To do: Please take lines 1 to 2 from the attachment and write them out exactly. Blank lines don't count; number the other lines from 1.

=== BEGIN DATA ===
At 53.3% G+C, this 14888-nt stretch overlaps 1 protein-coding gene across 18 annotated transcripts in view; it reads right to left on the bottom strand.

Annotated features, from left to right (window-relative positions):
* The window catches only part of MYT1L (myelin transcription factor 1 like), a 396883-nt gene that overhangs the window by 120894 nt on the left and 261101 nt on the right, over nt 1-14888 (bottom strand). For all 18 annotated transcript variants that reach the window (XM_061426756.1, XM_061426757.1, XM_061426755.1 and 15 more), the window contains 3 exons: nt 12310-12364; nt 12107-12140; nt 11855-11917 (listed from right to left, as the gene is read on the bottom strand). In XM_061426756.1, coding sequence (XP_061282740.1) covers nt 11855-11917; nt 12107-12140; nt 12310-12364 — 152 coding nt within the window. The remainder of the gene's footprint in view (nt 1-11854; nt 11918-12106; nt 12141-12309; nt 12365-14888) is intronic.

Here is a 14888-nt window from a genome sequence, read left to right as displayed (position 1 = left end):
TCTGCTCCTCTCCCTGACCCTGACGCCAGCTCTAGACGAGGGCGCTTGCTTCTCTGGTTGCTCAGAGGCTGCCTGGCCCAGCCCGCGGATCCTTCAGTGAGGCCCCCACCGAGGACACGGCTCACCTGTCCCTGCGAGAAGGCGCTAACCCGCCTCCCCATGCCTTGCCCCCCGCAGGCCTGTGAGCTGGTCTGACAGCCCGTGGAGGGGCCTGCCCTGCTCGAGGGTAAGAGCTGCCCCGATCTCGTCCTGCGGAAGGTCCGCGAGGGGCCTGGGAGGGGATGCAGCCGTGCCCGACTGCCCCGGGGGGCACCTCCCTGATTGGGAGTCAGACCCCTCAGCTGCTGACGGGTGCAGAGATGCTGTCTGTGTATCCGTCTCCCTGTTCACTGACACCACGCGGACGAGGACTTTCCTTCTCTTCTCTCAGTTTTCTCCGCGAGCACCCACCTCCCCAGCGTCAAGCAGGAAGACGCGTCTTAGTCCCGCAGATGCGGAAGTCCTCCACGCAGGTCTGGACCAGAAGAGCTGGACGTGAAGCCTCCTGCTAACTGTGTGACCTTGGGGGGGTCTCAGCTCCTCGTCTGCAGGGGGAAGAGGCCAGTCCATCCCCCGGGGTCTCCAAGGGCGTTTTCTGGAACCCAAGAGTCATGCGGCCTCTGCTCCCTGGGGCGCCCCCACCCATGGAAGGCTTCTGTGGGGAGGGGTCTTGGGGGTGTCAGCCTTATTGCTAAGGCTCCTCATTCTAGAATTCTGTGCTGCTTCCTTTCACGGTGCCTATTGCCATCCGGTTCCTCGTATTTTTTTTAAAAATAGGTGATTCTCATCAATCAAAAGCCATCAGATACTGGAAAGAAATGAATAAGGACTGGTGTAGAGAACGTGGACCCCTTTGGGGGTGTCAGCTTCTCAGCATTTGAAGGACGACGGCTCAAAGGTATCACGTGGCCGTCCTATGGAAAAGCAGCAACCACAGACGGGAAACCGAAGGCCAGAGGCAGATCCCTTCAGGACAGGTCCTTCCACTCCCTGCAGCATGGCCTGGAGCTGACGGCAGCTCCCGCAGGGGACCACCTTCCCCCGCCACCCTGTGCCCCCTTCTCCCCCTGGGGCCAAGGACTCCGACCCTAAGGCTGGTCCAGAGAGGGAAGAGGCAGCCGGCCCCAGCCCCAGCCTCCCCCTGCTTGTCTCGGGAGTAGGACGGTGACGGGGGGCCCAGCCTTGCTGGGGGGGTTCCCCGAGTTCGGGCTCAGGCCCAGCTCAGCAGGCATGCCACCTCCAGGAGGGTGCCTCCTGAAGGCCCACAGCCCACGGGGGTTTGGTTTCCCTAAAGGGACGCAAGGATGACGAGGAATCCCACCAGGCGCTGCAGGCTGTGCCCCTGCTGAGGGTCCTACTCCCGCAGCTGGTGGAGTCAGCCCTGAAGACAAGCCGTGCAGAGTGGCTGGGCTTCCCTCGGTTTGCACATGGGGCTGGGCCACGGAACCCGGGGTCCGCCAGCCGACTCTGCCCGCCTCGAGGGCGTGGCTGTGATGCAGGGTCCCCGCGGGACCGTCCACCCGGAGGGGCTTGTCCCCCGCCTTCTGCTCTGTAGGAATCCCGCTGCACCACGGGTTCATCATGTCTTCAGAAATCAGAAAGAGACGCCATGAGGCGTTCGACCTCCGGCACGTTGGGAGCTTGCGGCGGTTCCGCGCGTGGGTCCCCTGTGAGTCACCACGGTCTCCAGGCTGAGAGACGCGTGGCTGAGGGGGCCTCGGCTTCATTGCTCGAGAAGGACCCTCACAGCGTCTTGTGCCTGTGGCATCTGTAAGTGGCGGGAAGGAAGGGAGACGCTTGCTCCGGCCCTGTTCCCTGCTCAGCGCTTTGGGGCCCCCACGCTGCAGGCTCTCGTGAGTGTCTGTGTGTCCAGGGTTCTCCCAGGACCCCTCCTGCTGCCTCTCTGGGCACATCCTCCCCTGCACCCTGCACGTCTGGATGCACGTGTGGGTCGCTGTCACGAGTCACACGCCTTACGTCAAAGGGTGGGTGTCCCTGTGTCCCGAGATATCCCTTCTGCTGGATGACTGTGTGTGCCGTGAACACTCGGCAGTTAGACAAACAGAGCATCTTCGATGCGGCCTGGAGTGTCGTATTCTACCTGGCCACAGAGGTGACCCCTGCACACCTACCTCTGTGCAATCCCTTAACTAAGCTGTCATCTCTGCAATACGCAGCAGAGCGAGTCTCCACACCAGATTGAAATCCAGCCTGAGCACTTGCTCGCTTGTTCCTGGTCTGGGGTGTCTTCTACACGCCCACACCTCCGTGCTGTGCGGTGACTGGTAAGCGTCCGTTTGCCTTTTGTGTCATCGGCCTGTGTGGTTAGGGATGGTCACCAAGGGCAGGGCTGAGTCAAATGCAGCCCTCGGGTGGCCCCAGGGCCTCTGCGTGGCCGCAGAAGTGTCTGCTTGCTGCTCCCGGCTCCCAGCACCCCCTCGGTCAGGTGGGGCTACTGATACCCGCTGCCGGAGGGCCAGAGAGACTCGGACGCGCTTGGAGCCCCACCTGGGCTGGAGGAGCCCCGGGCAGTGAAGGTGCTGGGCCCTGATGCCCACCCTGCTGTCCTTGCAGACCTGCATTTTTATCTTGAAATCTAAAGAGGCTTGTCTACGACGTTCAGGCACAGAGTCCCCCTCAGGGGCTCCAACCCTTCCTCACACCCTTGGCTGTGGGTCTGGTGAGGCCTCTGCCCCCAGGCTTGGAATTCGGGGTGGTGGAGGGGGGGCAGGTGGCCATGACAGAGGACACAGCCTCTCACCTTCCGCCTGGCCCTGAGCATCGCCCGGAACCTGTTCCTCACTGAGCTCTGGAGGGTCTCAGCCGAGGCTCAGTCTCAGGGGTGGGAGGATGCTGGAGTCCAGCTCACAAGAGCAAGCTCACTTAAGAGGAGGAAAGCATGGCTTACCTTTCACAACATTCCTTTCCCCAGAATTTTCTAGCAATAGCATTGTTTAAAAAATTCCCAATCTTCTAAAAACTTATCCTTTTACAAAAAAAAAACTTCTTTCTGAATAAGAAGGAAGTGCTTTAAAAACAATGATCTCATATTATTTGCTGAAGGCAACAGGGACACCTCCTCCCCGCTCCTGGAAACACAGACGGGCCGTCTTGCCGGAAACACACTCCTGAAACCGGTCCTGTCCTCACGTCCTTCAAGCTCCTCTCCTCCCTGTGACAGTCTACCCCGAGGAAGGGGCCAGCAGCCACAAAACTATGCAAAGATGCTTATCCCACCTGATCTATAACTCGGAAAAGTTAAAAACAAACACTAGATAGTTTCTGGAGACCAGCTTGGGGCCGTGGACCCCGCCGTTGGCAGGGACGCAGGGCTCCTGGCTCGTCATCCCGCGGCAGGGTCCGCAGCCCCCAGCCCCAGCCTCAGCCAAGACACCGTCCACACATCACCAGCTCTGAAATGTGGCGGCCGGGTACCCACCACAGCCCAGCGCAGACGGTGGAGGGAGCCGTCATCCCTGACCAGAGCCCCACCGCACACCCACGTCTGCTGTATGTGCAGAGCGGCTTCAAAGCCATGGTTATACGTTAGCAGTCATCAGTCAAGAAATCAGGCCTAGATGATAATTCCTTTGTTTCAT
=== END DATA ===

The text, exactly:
At 53.3% G+C, this 14888-nt stretch overlaps 1 protein-coding gene across 18 annotated transcripts in view; it reads right to left on the bottom strand.

Annotated features, from left to right (window-relative positions):